Now, keeping in mind that whatever the definition of “knowledge” is, it remains the same throughout its use in the above propositions. Let us look then at what we face.

Statements #1 and #2 cannot both be true, and they cannot both be false. One of them must be true, and one of them must be false. If one knows that God exists, it is not possible for him not to know that God exists. If he does not know that God exists, it is not possible for him (at the same time in the same way in the same sense) to know that God exists.

With regard to statements #3 and #4, whatever the legitimate definition of “knowledge” is, the word “certain” explicitly adds assurance to the claim so that the claimant is saying that he cannot be wrong about his statement: God exists, and the claimant knows it for sure. Statements #3 and #4 are also contradictory in their relationship. Both cannot be true and both cannot be false, and one of them must be true, and one of them must be false.

Now, statements #6 and #7 are both denials of the “knowledge” of God, whatever “knowledge” is. #6 is the claim that I do not have knowledge that God exists, and that I am certain that I do not have knowledge that God exits. #7 is the claim that I do not have knowledge that God exists, but that I am not certain that I do not have knowledge that God exists (after all is said and done, I may know that God exists).

The relationship between #6 and #7 is somewhat curious. #6 is the claim of the non-knowledge of God with the additional claim that the non-knowledge claim cannot be wrong. In one sense, this is a strong epistemological denial. The claimant is saying that he does not know that God exists, and he is certain of his claim that he does not know. He is not certain of God’s non-existence, but he is certain of his non-knowledge of that existence even if God’s existence is ontologically actual. He knows that he does not know that God exists.

And #7 is again the denial of the knowledge of God but with the additional explicit claim that the first claim of non-knowledge could, after all, be a false claim. He is not sure whether he does or does not know that God exists while claiming that he knows. #7 entails two claims, but both claims cannot be true and both cannot be false. #7 is irrational because it is self-contradictory. #6 is an admission that he really or assuredly or certainly knows that he does not know that God exists. Whether God exists or not, the claimant is affirming that he is not aware of conclusive proof of that existence, but he is aware of his own lack of knowledge as to the proof of that existence.

The relationship between statements #6 and #7 is also contradictory, but the contradiction appears in the last part of the compound statements. In #6, the claimant is saying that he is certain that he does not know that God exists, and in #7, the claimant is saying that he is not certain that he does not know that God exists (the implication is that he may, after all, be certain). The contradiction here appears in the claim regarding certainty. Again, #6 and #7 are contradictory in their relationship. The claimant cannot be both certain and non-certain as to his knowledge of the existence of God. Oddly, in #7, the claimant declares that since he is not certain that he knows that God does not exist, he is implying that he may “know” (whatever that word means) that God exists without at the same time realizing that he does. He knows but he does not know that he knows! This is the implication that knowledge, at least in some cases, can be a non-recognizable intellectual and psychological condition. The implication is that one can know without knowing that he knows. But this is not true. One can know something without remembering that he does, but it is impossible to know something without at the same time realizing that he does. It is impossible and thus irrational to say that I know that I am writing this article, but at the same time to say that I am not aware or do not realize with certainty that I know that I am writing this article.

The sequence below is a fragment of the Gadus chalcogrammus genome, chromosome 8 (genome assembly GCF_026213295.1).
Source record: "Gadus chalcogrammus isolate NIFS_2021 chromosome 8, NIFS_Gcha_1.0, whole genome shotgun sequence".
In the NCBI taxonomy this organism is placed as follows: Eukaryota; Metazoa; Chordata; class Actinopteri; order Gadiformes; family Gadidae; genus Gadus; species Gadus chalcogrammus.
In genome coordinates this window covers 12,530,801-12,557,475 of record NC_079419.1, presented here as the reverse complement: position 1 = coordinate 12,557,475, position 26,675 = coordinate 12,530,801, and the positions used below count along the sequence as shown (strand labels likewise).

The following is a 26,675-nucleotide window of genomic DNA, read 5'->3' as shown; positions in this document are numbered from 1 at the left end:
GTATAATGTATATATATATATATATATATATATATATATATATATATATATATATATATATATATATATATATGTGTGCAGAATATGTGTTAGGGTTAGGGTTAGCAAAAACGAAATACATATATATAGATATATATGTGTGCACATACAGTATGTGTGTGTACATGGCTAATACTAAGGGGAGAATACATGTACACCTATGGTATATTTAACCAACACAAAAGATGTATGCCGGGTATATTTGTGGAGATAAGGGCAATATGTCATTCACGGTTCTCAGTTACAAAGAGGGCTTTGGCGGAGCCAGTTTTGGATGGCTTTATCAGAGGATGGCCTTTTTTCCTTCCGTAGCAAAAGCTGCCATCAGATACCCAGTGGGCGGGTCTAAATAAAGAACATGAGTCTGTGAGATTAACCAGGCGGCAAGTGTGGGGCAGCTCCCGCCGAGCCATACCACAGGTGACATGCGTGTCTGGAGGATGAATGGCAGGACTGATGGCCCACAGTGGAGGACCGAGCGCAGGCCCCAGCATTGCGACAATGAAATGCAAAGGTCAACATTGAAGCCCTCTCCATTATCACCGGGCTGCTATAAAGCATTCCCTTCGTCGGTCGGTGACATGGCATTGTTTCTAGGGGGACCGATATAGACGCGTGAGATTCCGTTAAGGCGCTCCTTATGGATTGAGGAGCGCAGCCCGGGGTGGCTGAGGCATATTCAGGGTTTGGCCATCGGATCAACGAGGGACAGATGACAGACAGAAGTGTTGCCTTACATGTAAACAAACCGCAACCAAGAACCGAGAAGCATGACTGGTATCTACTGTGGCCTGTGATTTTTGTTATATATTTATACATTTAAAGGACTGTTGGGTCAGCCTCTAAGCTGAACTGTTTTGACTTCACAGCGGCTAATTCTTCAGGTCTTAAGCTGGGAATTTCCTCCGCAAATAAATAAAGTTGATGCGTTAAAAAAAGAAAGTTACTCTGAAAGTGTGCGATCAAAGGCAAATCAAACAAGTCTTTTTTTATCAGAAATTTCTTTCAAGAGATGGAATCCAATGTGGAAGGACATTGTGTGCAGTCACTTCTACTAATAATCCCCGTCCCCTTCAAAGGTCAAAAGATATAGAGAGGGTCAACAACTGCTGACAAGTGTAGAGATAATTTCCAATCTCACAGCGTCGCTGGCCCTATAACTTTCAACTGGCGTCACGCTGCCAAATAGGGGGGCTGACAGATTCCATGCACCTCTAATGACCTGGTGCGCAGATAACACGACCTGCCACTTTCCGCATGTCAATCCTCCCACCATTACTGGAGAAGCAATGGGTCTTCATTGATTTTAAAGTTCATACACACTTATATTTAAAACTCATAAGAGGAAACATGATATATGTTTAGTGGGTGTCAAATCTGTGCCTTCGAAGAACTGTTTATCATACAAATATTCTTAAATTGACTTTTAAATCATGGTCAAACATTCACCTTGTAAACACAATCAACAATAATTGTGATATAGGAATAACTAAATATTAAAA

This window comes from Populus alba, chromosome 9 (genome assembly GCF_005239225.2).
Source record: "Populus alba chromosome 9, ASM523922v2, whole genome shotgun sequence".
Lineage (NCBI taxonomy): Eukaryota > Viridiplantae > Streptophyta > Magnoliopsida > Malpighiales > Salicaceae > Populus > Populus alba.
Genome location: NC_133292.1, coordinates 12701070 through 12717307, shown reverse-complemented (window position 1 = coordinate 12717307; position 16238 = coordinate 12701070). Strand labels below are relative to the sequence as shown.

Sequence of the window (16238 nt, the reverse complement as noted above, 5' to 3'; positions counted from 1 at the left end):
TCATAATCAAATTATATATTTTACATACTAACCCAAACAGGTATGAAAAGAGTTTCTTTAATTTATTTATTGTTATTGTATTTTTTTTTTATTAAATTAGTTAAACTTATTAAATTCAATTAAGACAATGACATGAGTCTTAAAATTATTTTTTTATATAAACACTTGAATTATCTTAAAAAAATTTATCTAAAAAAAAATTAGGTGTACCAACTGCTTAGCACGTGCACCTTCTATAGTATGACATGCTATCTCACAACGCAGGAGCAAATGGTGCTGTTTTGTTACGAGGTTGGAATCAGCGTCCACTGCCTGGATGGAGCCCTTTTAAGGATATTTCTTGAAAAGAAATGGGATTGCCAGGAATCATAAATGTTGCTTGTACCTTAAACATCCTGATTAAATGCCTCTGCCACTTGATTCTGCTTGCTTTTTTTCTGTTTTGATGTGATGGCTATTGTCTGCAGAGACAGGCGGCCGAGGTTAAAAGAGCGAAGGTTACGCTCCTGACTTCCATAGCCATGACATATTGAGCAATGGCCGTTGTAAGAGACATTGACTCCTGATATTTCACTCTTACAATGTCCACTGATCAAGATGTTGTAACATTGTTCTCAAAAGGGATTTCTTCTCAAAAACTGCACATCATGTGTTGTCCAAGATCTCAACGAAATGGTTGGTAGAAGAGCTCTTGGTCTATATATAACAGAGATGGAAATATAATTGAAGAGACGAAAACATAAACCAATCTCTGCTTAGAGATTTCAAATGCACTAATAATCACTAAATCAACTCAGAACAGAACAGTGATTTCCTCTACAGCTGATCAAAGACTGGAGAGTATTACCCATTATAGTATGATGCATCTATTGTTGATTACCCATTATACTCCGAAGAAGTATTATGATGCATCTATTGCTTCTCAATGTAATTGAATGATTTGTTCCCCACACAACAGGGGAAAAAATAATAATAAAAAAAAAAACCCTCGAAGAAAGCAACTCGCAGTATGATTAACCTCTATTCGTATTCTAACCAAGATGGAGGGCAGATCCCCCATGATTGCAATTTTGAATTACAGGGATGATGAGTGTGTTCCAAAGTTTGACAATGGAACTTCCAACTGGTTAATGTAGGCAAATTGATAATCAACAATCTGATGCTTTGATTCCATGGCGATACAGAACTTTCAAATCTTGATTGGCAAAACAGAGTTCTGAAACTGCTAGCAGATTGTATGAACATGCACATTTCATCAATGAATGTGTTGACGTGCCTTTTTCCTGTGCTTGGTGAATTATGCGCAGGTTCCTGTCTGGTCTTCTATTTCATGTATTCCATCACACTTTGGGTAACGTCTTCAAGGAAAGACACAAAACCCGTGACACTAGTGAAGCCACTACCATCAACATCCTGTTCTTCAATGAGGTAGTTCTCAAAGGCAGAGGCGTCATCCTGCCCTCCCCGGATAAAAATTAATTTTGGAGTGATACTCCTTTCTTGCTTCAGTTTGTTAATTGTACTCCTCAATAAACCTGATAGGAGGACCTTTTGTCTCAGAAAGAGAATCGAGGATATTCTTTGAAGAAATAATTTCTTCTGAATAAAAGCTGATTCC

Now, after all of the above analysis, look back at statements #2 (I know, but I am not certain) and #5 (I do not know, but I am not certain). By comparing these two propositions, we see the error involved in the claim that one can have knowledge without having certainty. Again, now, apply the statements to the issue of God’s existence.

  1. T/F I know that God exists, but I am not certain that I know that God exists.
  2. T/F I do not know that God exists, but I am not certain that I do not know that God exists.

What do we have? We have two compound propositions. In #1, while affirming that I know that God exists, I am also denying that I am certain of the accuracy of that knowledge claim. In #2, while declaring that I do not know that God exists, I am admitting that I may be wrong with regard to my own certainty. In #1, an affirmation of knowledge is made regarding the existence of God, but the certainty regarding that knowledge of his non-existence is denied. In #2, a denial of the knowledge of God’s existence is asserted, but the certainty of the initial assertion is also denied.